Nene's out for the season, and the Rockets' style will be put to the test

Nene knew something had gone wrong early in Game 4. (Getty Images)

The Houston Rockets bounced back from two rough outings to get even with the San Antonio Spurs on Sunday, but they lost a big piece in the process. The Rockets announced Monday morning that key reserve center Nene will miss the rest of the 2017 postseason after suffering a left adductor tear during Houston’s Game 4 win.

No determination has yet been made as to how the Rockets will treat the muscle tear in Nene’s left thigh. “An update will be provided once a decision is made,” the team said in its statement.

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The Rockets didn’t specify when Nene sustained the injury. He appeared to be moving around pretty well after checking in with 5:13 remaining in the opening quarter of Sunday’s Game 4, knocking away an entry pass for Spurs forward LaMarcus Aldridge before taking it the distance for a fast-break dunk:


After that, though, the Brazilian big man didn’t involve himself in the action too much before fouling Spurs swingman Jonathon Simmons so that he could exit the game with 3:30 to go in the first:

Following his departure, Nene headed to a local hospital for an MRI to determine the extent of the damage. Now we know the bruising reserve won’t return to the Rockets this season.

It’s a difficult blow for the 34-year-old big man, who signed a one-year, $2.9 million deal last summer to back up the young Capela and provide a tough, physical organizing interior principle for a Rockets team looking to shake things up after a disappointing end to the James Harden-Dwight Howard partnership. He’s been just what the doctor ordered in his first year in Houston, averaging 9.1 points and 4.2 rebounds in 17.9 minutes per game as an efficient screen-and-roll finisher, supplementary playmaker and interior deterrent in Mike D’Antoni’s high-octane system.

The 15-year veteran stepped his play up a notch in the Rockets’ opening-round series. He averaged 13.6 points and 6.6 rebounds in 22 minutes per game in Houston’s five-game victory over the Oklahoma City Thunder, and played a starring role in the Rockets’ Game 4 win, which saw him score a career-playoff-high 28 points on perfect 12-for-12 shooting with 10 rebounds to carry an otherwise flagging Houston offense and put OKC on the brink.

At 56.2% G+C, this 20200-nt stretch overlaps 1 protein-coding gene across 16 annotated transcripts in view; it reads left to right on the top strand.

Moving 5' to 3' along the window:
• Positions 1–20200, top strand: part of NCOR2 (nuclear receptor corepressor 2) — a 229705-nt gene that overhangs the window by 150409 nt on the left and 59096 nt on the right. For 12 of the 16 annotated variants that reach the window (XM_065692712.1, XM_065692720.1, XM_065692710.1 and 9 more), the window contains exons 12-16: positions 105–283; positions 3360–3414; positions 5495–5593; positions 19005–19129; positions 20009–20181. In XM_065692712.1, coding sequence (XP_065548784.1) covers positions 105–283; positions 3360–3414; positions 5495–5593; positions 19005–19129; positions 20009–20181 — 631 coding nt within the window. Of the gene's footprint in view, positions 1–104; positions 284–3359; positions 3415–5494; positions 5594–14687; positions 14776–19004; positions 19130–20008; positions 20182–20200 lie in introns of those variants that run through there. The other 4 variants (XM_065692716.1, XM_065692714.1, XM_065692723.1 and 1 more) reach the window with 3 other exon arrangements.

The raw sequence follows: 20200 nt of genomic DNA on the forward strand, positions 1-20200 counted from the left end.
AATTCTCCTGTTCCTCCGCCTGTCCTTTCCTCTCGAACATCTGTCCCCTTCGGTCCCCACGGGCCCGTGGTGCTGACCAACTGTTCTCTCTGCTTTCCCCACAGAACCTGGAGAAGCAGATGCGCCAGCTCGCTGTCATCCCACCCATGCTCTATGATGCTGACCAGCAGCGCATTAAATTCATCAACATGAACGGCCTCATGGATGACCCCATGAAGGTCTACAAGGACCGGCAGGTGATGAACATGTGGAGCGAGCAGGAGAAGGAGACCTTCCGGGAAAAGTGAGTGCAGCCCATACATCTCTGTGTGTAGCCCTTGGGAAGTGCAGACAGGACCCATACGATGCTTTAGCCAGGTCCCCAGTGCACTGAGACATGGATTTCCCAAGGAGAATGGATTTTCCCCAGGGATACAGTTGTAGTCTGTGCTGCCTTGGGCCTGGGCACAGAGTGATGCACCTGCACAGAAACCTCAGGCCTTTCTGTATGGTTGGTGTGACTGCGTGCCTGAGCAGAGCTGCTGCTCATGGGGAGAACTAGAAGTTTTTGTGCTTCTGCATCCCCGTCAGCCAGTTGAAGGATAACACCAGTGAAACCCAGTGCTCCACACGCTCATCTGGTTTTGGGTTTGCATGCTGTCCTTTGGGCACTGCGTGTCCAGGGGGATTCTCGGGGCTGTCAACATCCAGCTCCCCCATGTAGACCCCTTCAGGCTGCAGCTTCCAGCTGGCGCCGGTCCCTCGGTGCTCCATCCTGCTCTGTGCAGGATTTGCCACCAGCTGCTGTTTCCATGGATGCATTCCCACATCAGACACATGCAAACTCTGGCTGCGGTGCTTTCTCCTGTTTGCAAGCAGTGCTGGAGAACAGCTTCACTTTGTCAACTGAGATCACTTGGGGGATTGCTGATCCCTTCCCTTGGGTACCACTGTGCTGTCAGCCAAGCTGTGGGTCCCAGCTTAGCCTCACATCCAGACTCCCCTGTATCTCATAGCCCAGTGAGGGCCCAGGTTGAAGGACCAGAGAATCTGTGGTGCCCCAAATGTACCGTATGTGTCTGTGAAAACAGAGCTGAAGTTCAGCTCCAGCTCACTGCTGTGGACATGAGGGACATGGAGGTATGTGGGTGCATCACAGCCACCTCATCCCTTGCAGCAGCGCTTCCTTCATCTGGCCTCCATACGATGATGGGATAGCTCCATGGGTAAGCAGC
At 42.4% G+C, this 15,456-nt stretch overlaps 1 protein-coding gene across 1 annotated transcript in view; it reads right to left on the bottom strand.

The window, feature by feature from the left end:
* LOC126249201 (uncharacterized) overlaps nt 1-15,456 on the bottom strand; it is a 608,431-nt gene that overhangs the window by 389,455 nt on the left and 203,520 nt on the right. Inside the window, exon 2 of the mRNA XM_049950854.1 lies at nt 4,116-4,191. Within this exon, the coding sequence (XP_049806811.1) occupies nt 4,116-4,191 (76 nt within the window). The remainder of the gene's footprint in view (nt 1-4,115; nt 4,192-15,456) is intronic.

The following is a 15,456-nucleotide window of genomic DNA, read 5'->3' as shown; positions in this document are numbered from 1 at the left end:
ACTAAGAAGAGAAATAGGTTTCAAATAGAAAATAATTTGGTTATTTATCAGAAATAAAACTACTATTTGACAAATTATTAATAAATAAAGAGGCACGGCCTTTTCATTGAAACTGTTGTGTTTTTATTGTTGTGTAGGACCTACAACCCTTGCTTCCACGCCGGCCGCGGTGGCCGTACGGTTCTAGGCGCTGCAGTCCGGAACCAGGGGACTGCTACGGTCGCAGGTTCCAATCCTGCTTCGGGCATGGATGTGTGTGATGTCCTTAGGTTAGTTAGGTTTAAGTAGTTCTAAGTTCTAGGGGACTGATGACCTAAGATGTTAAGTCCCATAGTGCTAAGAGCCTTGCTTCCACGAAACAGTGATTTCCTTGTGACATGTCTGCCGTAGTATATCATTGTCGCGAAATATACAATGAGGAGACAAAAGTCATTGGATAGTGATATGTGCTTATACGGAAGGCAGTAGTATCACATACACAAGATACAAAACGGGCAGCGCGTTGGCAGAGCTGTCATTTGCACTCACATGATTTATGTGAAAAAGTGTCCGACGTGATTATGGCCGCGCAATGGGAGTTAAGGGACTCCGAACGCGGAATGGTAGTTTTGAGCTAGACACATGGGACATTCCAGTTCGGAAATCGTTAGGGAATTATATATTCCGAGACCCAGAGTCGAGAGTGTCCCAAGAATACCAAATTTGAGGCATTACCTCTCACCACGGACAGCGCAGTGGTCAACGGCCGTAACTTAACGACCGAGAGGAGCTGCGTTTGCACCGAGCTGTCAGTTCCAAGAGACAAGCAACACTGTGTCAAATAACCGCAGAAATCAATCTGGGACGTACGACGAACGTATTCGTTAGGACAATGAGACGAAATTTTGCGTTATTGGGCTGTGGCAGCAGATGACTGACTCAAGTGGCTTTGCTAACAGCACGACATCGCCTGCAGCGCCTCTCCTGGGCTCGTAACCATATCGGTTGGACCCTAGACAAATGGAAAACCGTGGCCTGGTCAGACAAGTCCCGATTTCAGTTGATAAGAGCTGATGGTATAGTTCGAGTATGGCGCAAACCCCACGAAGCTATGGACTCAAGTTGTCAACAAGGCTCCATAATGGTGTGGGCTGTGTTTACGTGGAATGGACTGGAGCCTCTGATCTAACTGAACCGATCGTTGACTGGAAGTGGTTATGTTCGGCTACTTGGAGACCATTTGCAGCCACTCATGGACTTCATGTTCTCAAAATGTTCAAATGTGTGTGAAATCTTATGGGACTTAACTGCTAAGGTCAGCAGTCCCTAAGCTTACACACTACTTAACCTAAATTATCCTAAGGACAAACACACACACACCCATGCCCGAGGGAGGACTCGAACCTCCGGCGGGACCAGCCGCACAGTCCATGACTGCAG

He hadn’t had the same level of impact against San Antonio’s big men as he had in Round 1, though. As our Eric Freeman wrote after Game 4, the combination of his injury and foul trouble for Capela forced D’Antoni to double down on small-ball in a fashion that might offer some insight into how Houston will look to attack the Spurs moving forward:

Those absences forced D’Antoni to play a frontcourt of [stretch four Ryan] Anderson and forward Trevor Ariza, which sapped Houston of any interior heft but put five shooters on the court at once. The lineup isn’t a salve for whatever ails the Rockets, but it could return for Tuesday’s Game 5, especially if Nene remains unavailable.

That said, Houston generally tended to be much more effective with Capela on the floor as a screener, dive man and rim protector in Game 4 than when he wasn’t. The Rockets outscored San Antonio by 21 points in his 25 minutes of floor time, and played them even in the 23 minutes he sat. No-center lineups — no Capela, no Nene, no second-year reserve Montrezl Harrell — were a combined -1 in 19 minutes of floor time on Sunday, according to NBA.com, scoring at a strong clip but conceding at an even stronger one.

That dovetails with a season-long trend. The Rockets haven’t gone super-small-ball that often this year — just 156 total regular- and postseason minutes, according to nbawowy.com — but when they have, they’ve scored like nobody’s business (149.2 points per 100 possessions, which would be like multiplying the best offense of all time by the best offense of all time, and then adding to it the best offense of all time) and given up even more points (154.2 points-per-100, which, y’know, read previous parenthetical, then add one more best offense of all time).

When Houston plays Anderson at center, expect the Spurs to try to involve him in as many pick-and-rolls as possible, looking to take advantage of his struggles to defend quicker players in space, force help defenders to collapse on the paint, and feast on open drive-and-kick looks:


The question: will D’Antoni give young bigs like Harrell and Chinanu Onuaku — who spent the bulk of this season with the Rockets’ D-League affiliate, logging just 52 total regular-season minutes, and has not set foot on the floor this postseason — longer looks against the Spurs? Or will he decide to damn the torpedoes, run as much five-out basketball as possible with Anderson, possibly reserve forward Sam Dekker and maybe even Ariza at center, and trust that Houston will be able to score more than they give up and cross the finish line first in what’s now a best-of-three sprint?

Given D’Antoni’s well-defined and very public predilection toward praying to the gods of pace-and-space, the answer seems clear. Whether that approach would be effective enough to knock off the Spurs in San Antonio, though, isn’t.

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Dan Devine is an editor for Ball Don’t Lie on Yahoo Sports. Have a tip? Email him at devine@yahoo-inc.com or follow him on Twitter!